Yesterday I went to the “4 Under 30” opening on the 9th floor of The New York Times, an art exhibit curated by Steven Guarnaccia and featuring work by Dan James, Aya Kakeda, Nora Krug and Sam Weber. It was the first time I’d been back to the Times since I left NYC eight years ago, and will probably be my last visit before the Times packs up and moves next spring to their new headquarters in a gleaming skyscraper a few blocks away on 8th Avenue. I wanted to pay homage to the building where I got my first job as an illustrator (you can read about that experience here), and have so many great memories.
Back when I lived in NYC before there was e-mail, I loved to deliver my assignments personally just so I could go to the Times. To me, the building had a great energy. I would always get a feeling of nervous anticipation as I turned the corner from Times Square onto 43rd Street and saw the Times clock above the entry. What will become of the building once the Times leaves? Will it become luxury condos, or a hotel? The giant bays at street level where the trucks used to deliver huge rolls of paper from Canada would surely make a great location for a high-end restaurant.
Upon entering the lobby, the first thing I noticed is that the pungent scent of ink that came from the printing presses downstairs is now gone. It was always one of my favorite NYC smells. (Apparently the presses are still hulking in the basement like giant metal fossils. What will become of them? Will they be left to rust in some New Jersey scrapheap?) I used to call art directors from a bank of telephones on the right by the security desk so that I could enter the building; the phones are gone, too.
The art department on the ninth floor looks and sounds nearly the same as ever, spartan and as quiet as a crypt.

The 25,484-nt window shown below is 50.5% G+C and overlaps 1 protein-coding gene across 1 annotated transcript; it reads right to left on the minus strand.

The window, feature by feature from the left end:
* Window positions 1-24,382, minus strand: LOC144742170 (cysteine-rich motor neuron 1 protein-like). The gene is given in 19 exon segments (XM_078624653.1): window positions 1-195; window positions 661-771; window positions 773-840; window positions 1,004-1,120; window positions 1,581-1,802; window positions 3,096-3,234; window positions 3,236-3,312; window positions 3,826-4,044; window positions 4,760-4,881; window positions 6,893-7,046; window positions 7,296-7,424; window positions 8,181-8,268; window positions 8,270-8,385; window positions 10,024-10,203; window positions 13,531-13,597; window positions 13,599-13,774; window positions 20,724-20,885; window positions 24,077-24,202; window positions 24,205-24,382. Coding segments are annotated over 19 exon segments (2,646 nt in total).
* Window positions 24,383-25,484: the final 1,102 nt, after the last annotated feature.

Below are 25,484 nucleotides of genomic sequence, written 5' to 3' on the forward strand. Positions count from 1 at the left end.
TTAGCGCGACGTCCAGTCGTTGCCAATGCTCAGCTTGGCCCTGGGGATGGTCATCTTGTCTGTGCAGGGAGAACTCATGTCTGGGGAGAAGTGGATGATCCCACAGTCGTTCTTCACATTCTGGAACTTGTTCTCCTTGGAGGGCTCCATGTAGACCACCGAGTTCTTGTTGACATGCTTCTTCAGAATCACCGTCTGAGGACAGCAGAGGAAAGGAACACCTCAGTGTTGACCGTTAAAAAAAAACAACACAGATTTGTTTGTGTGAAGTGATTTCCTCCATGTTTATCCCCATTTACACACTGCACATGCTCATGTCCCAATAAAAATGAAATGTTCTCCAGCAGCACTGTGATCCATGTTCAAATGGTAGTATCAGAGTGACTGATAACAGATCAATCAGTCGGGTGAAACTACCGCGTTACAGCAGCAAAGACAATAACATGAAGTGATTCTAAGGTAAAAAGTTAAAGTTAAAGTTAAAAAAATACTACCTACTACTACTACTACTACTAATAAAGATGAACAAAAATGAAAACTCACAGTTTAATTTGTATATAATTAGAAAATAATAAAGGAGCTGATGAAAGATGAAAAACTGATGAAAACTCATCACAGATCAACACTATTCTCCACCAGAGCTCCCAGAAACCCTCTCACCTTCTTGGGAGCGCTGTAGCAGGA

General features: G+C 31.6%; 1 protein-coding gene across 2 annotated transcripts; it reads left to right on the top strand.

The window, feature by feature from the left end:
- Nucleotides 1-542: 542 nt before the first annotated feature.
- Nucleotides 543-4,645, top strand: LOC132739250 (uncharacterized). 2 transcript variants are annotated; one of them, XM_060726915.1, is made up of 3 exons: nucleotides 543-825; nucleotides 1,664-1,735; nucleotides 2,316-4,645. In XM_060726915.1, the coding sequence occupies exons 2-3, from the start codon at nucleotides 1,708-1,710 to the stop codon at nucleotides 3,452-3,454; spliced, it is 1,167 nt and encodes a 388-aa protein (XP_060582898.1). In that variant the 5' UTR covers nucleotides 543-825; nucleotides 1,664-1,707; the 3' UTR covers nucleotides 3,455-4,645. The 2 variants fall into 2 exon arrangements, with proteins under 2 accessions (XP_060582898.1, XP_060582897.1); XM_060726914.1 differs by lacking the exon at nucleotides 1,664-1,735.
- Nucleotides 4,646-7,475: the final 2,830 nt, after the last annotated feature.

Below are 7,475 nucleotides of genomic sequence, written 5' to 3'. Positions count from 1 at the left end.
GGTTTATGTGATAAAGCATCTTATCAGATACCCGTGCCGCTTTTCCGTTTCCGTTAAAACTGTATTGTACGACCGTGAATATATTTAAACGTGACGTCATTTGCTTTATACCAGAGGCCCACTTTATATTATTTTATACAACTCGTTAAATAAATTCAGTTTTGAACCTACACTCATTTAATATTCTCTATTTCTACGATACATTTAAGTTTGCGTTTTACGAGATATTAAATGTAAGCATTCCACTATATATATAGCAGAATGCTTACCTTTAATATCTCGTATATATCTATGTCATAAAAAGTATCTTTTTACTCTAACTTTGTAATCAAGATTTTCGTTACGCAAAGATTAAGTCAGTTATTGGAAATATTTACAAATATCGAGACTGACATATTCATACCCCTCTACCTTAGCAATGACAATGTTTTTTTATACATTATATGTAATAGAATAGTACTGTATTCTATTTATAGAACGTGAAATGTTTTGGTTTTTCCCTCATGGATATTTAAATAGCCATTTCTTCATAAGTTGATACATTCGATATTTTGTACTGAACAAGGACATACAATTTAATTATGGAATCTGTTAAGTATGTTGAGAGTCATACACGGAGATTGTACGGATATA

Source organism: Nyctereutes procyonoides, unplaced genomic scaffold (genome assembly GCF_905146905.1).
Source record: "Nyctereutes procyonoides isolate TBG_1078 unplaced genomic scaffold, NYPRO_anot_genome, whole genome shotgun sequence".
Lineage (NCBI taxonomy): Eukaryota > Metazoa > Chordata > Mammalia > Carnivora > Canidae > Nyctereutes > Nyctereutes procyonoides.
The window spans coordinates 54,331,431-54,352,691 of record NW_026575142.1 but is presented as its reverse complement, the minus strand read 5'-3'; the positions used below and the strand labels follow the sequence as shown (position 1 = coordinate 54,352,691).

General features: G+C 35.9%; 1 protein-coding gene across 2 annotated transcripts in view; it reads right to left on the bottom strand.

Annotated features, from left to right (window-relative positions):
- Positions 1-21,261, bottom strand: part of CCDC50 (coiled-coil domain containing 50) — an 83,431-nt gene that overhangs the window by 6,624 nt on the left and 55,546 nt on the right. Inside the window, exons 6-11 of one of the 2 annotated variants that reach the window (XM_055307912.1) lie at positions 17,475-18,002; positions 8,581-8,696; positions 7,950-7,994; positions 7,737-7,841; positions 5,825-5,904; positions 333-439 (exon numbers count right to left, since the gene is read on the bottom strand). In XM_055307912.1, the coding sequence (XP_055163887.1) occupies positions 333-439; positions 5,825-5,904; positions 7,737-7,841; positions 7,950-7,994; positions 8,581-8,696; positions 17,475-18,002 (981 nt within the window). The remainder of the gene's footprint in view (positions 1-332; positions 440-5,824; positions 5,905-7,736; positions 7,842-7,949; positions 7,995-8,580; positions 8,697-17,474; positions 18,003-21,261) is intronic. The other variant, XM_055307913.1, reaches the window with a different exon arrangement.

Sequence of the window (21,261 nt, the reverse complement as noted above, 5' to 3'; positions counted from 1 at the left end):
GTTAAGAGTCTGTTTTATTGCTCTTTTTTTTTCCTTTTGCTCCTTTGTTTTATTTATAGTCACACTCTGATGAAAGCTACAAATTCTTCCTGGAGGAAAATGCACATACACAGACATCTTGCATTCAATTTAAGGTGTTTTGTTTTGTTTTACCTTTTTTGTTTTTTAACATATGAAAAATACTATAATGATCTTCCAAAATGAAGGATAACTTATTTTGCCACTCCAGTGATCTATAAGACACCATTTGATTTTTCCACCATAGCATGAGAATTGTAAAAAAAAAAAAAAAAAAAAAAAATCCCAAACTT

Even the two chairs in the lobby where I used to sit as I waited for my appointments with Steven Heller are the same. How many illustrators have sat in those chairs over the years? They should be enshrined in an illustrator’s museum.
The art director's offices are to the right and left of the Laurel and Hardy poster.
It was very nice to talk with some art directors who I'd worked with but had never met before. Here's Richard Weigand, holding up the layout for the cover of the Sunday Regionals section; I'd just delivered the artwork for that cover a few days earlier.
Sam Weber, assistant Op-Ed art director and one of the exhibitors in the show, standing next to one of his illustrations.
Talking with Brian Rea, I began naming all the Op-Ed art directors I’ve worked for. It turns out I’ve had assignments with every one since my first job in 1989. I can even list them chronologically: Michael Valenti, Jerelle Kraus, Mirko Ilic, Nicholas Blechman, Peter Buchanan-Smith, Steven Guarnaccia and John Hendrix, Brian Rea and Sam Weber.
On the train home, I get my coup-de-grace: the passenger in the next seat up was reading an article on retirement planning that I’d just illustrated for the art director Virginia Cahill. It reminded me how often I used to see my illustrations in the cast-off newspapers that lay strewn on the subway floor, stained with footprints and coffee. Perhaps that would have been a more perfect ending to my pilgrimage to the Times?
I'm designing a CD cover / booklet for my latest collection of songs. Since a few of the songs I've written are about my old life in Brooklyn, I wanted the art to show the street where I lived. The hardest part has been getting the blue colors just right to look like twilight and a faded memory. I've been having fun with hand lettering lately.